This is the first title in Slavica's new imprint, Three String Books. Three String Books is an imprint of Slavica Publishers devoted to translations of literary works and belles-lettres from Central and Eastern Europe, Russia, and the other successor states of the former Soviet Union. Apollon Bezobrazov is a novel by a “recovered Surrealist.” Making an uncharacteristic detour into prose in the 1920s, the Russian émigré poet Boris Poplavsky presents a novel that reveals the Surrealist influence of prominent Parisian contemporaries like André Breton and Louis Aragon and rebels from it. The hero, and the novel’s namesake, embodies the figure of the urban hippie—the flâneur of French literature—while the narrator, a young Russian, falls under his spell. The story describes in colorful, poetic detail the hand-to-mouth existence of a small band of displaced Russians in Paris and Italy. It chronicles their poverty, their diversions, their intensely played out love affairs, and Bezobrazov’s gradual transformation in the eyes of his admiring followers. The novel abounds in allusions to eastern religion, western philosophy, and 19th-century Russian literature. In its experimental mixing of genres, the work echoes Joyce’s Ulysses, while in its use of extended metaphors it reveals the stylistic impact of Marcel Proust. Not published in complete form in Russian until 1993, Apollon Bezobrazov significantly broadens our understanding of Russian prose produced in the interwar emigration. John M. Kopper is Professor of Russian and Comparative Literature at Dartmouth College. He has co-edited Essays in the Art and Theory of Translation (1997) and “A Convenient Territory”: Russian Literature at the Edge of Modernity (2015), and in addition to articles devoted to Poplavsky, has published on Tolstoy, Gogol, Nabokov, and Bely.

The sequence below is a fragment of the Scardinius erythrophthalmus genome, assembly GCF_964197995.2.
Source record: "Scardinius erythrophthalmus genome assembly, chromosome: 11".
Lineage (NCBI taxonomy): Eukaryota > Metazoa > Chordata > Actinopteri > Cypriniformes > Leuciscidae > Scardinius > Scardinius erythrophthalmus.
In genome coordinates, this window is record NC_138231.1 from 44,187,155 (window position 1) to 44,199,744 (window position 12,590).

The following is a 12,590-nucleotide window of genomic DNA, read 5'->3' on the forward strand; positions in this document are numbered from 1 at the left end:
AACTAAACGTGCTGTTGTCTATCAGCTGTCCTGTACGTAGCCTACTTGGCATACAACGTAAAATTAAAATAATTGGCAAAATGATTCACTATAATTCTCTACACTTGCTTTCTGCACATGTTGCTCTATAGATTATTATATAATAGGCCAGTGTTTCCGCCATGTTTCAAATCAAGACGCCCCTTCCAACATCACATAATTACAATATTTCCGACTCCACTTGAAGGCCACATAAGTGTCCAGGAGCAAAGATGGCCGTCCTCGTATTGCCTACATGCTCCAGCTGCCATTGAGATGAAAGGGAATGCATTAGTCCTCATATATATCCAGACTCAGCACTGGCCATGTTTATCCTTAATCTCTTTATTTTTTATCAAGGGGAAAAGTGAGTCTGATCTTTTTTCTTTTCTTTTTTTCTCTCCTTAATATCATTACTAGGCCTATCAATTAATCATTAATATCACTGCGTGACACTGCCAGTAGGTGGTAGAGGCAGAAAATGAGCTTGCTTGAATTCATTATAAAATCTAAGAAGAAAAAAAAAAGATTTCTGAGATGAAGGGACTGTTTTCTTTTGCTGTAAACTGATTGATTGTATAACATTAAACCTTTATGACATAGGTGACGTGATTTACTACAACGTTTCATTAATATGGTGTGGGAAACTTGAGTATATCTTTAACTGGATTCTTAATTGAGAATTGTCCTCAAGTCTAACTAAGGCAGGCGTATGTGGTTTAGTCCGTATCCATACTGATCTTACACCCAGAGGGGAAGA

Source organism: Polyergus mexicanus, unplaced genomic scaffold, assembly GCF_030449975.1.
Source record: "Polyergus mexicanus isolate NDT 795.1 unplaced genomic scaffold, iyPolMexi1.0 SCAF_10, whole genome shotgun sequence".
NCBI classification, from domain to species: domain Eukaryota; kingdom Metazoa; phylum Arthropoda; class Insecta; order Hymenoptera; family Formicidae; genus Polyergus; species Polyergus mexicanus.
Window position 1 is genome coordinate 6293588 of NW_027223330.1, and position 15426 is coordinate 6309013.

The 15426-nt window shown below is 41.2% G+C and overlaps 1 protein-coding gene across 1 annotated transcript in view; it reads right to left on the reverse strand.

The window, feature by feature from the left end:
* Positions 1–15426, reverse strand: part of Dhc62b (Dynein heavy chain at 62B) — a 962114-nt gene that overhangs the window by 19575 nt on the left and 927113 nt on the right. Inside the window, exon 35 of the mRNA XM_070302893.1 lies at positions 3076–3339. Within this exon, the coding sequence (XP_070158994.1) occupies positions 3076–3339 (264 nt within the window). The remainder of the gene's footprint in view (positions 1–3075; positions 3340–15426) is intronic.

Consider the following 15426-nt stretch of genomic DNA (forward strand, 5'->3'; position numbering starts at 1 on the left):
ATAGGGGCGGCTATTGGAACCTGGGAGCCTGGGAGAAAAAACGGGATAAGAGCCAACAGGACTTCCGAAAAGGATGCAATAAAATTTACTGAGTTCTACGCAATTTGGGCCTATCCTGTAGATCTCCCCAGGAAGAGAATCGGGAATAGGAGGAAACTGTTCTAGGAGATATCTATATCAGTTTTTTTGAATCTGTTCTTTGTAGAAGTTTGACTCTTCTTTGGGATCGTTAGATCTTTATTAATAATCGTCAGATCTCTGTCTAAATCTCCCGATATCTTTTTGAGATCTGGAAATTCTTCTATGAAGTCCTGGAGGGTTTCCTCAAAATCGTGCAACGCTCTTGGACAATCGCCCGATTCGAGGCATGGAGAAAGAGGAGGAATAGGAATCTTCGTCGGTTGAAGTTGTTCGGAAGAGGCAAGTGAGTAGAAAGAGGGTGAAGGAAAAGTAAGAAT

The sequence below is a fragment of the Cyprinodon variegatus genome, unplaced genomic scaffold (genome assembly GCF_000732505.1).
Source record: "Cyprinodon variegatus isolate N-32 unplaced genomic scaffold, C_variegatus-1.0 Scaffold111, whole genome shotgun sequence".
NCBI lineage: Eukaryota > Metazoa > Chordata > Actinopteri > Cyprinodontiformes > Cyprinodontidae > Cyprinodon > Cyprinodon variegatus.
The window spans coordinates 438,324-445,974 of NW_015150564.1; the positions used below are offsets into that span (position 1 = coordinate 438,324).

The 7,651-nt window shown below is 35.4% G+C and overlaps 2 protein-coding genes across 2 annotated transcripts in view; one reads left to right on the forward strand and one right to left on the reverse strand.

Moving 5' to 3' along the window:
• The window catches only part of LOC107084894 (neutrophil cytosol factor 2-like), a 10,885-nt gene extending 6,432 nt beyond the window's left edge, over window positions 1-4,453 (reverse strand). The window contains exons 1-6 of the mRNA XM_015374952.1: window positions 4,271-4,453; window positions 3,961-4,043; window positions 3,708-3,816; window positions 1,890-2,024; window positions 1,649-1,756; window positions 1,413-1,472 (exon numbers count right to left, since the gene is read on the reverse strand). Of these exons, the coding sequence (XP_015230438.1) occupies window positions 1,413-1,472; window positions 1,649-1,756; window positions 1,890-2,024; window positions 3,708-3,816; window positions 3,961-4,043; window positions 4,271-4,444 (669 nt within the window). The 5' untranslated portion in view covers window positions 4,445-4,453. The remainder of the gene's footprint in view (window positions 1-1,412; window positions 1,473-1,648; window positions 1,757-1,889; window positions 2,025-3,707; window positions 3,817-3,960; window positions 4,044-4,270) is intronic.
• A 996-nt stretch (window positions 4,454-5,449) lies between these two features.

Review by Bryan Karetnyk in The Times Literary Supplement, December 14, 2016